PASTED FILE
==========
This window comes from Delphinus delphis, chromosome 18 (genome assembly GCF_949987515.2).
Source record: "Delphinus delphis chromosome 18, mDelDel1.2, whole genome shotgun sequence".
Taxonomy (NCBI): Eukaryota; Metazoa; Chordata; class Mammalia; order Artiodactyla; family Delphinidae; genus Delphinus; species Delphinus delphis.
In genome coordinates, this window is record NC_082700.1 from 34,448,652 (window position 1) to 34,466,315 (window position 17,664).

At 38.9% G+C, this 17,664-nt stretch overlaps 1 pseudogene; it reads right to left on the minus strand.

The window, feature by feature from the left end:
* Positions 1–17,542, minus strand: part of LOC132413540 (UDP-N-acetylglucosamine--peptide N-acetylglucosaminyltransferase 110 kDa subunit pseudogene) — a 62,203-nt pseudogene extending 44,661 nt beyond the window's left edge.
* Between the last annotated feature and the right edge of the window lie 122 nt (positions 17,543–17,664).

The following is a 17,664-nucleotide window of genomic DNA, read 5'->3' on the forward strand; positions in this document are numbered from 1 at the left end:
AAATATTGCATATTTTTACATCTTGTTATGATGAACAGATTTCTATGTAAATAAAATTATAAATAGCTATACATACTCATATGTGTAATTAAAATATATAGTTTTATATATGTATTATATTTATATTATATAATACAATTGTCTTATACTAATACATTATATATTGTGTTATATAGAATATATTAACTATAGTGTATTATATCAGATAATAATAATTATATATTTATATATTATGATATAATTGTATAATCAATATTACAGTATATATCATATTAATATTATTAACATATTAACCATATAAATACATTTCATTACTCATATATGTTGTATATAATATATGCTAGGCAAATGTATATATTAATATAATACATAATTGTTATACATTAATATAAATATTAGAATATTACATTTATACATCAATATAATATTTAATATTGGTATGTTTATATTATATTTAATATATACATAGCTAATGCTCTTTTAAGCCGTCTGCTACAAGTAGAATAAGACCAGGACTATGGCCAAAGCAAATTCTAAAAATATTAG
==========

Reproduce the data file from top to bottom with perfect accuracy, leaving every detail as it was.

This window comes from Delphinus delphis, chromosome 18 (genome assembly GCF_949987515.2).
Source record: "Delphinus delphis chromosome 18, mDelDel1.2, whole genome shotgun sequence".
Taxonomy (NCBI): Eukaryota; Metazoa; Chordata; class Mammalia; order Artiodactyla; family Delphinidae; genus Delphinus; species Delphinus delphis.
In genome coordinates, this window is record NC_082700.1 from 34,448,652 (window position 1) to 34,466,315 (window position 17,664).

At 38.9% G+C, this 17,664-nt stretch overlaps 1 pseudogene; it reads right to left on the minus strand.

The window, feature by feature from the left end:
* Positions 1–17,542, minus strand: part of LOC132413540 (UDP-N-acetylglucosamine--peptide N-acetylglucosaminyltransferase 110 kDa subunit pseudogene) — a 62,203-nt pseudogene extending 44,661 nt beyond the window's left edge.
* Between the last annotated feature and the right edge of the window lie 122 nt (positions 17,543–17,664).

The following is a 17,664-nucleotide window of genomic DNA, read 5'->3' on the forward strand; positions in this document are numbered from 1 at the left end:
AAATATTGCATATTTTTACATCTTGTTATGATGAACAGATTTCTATGTAAATAAAATTATAAATAGCTATACATACTCATATGTGTAATTAAAATATATAGTTTTATATATGTATTATATTTATATTATATAATACAATTGTCTTATACTAATACATTATATATTGTGTTATATAGAATATATTAACTATAGTGTATTATATCAGATAATAATAATTATATATTTATATATTATGATATAATTGTATAATCAATATTACAGTATATATCATATTAATATTATTAACATATTAACCATATAAATACATTTCATTACTCATATATGTTGTATATAATATATGCTAGGCAAATGTATATATTAATATAATACATAATTGTTATACATTAATATAAATATTAGAATATTACATTTATACATCAATATAATATTTAATATTGGTATGTTTATATTATATTTAATATATACATAGCTAATGCTCTTTTAAGCCGTCTGCTACAAGTAGAATAAGACCAGGACTATGGCCAAAGCAAATTCTAAAAATATTAG